- If you are planning to take photos, consider what these will look like in relation to the colour/patterns on the pool. An alternative liner or sheet can be used to customise the pool for your labour and birth pictures.
- Birthing mat – some people use a tarpaulin, although these can become slippery, especially if you are using water during the birth. Others make their own, or you can a picnic rugs with waterproof backing, they’re softer and non slip.
- A method for warming hot towels, such as a slow cooker/crock pot, dryer, hot water bottles, etc.
- A container with frozen face cloths
- A bucket/bowl in case of vomiting
- Oil burner if you plan to use aromatherapy
- Laundry basket (lined with rubbish bag in case of wet/bloody items) for used linen
- A camera, camera charger, video camera. Spare batteries and memory space.
- A way to play music, and a prepared music setlist
- A container for the placenta. A nice wide container that can float is good, as it is easily used in the pool and avoids having to leave the pool if you don’t want to. For more discussion on placenta, please see our Whenua (link to in your home birth – sprit ) page.
- A clamp, tie, muka, or other tool for tying the umbilical cord
- In some areas, you can hire a towel kit from your local group, midwife, DHB or laundry supplier.
Things to consider for the birthing space
- Privacy – you may like to think about how to make a private space for yourself, with a room divider/curtain, etc. A sign for the front gate to alert visitors to come in or stay away may also be useful.
- Some women like to use written affirmations in the birth space to focus on and keep them grounded
- A distraction box for toddlers, and a movie or books for older children. An auntie or uncle to be with them, love them and support them is very helpful too.
- Have a tidy – clear the decks of obvious chores that may distract you – this is a personal preference, but some suggestions include having all the washing done, dishes cleared, lots of nice clear spaces.
- Have firewood ready, a fan on hand, what you think you may need handy and tested to avoid any panics or drawn out waiting to get the environment how you want it if its too hot/too cold
- Lots of women spend some time in the bathroom during labour – you may want to plan ahead for this and have a clean bathroom and a lamp or candle in there as well. You may like to give a heads up to the neighbours that your support people might need to borrow theirs if you occupy the toilet for long periods.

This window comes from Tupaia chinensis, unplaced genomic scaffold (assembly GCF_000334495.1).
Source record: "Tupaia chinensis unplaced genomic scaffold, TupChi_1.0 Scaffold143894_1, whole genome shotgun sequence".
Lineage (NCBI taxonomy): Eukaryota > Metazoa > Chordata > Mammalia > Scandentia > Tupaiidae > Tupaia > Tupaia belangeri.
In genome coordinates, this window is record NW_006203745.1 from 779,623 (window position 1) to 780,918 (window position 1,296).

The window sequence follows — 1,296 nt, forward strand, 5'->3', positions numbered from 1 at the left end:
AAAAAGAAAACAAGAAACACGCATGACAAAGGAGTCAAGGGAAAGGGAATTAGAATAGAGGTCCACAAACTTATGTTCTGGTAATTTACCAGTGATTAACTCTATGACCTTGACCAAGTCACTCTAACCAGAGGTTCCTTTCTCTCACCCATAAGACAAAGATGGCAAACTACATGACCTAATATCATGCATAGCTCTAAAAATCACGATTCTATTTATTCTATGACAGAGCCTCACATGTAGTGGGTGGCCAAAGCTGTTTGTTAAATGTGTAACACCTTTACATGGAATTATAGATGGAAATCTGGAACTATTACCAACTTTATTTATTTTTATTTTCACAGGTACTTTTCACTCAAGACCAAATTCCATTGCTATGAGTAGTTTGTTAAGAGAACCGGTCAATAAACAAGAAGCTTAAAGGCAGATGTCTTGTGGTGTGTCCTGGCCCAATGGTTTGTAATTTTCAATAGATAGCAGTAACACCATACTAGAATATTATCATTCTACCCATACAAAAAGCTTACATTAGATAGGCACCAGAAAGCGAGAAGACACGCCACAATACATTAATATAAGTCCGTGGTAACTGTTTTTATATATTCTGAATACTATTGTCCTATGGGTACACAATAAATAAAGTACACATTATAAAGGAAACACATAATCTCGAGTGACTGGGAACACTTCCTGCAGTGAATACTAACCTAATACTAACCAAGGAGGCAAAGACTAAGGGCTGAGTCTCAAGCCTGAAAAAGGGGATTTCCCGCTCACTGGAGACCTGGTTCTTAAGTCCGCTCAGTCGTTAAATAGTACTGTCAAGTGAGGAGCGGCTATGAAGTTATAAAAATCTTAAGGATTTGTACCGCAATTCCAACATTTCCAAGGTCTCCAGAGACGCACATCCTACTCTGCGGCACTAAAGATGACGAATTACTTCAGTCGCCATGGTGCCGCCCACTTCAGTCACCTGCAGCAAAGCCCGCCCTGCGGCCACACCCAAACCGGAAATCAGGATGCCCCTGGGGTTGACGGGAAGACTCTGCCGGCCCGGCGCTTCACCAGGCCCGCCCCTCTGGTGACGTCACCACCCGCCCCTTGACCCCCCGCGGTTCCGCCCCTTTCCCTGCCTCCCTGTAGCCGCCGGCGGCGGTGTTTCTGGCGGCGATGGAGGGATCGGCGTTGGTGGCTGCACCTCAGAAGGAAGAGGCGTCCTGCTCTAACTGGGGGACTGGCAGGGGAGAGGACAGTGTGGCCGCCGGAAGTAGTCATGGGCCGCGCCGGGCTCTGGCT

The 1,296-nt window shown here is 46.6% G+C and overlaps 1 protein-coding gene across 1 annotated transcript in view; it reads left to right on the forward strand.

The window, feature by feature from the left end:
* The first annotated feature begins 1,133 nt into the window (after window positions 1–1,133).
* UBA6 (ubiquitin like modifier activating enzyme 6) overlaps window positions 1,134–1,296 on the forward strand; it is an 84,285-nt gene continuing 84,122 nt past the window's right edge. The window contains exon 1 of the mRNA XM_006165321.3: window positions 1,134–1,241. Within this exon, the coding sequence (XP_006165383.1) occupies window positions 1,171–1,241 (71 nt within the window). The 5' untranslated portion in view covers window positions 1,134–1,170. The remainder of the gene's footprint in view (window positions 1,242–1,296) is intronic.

- Lighting having ambient lights – candles, lamps, fairy lights, etc on hand to enable you to alter the lighting to suit your needs. The same goes for having curtains open and a private space in the house if you prefer to have the warmth and light of the sun.
- Some things that are special to you, to provide a point of focus, such as an item crafted at your blessingway, a favourite picture, photo, ornament, stone, crystal, candle, etc.
- It may be worth considering what your support people will do if labour is long. You could have a some books and DVDs on hand, or suggest they bring something to relax with. A list of some jobs to do such as having ingredients for cooking/baking or laundry to fold/put away, weeding in the garden, knitting, etc will also give them a focus.
Food and drink
Generally for labour where you wish to be proactive with positions, a bendable drinking straw is a useful addition to your toolkit for the drink bottle. You are less likely to need to change position or even move in order to drink if you have a straw.
Food of different varieties on hand: barley sugars, mints, scrambled eggs, homemade pizza, roast meat and veggies that everyone can pick at, some nourishing soup, fruit.
Lots of people enjoy having ice blocks in the freezer. They can be useful for a hydration and sugar hit when you don’t feel like eating or drinking. You can make these yourself with juice or herbal tea, or buy ready made.
Herbal tea in drink bottles in the fridge.
You may like to ask someone, or have prepared, something filling, warm and nutritious for yourself and your support people for afterwards. Some also like to have celebratory drinks and food for afterwards.
Things for after the birth
- Some clothes, wraps, nappies or other items ready for baby.
- Comfortable underwear and clothing for yourself
- Maternity pads and/or disposable underwear immediately after the birth. One tip is to freeze the pads before hand to help alleviate swelling and pain. Spares in the bathroom as well as a receptacle to put them in.
- Your preferred perineum healing mix/spray in the bathroom for application when you go
- Have your bed made up with nice fresh sheets, and a comfortable protective underlayer and everything you need nearby ( lamp/ torch, water, snacks, nappies, etc)
- A message on your answering machine asking people to call back later/leave a message/send a text or email instead
- A list on the fridge of things visitors can do when they ask “what can I do to help?” Ideas include: laundry, vacuuming, dishes, reading stories to children, taking the dog for a walk, taking out the compost, etc. It can be hard to ask for help, or hard to think of what needs to be done. If people can choose a task they will probably enjoy it more, and everyone likes to help.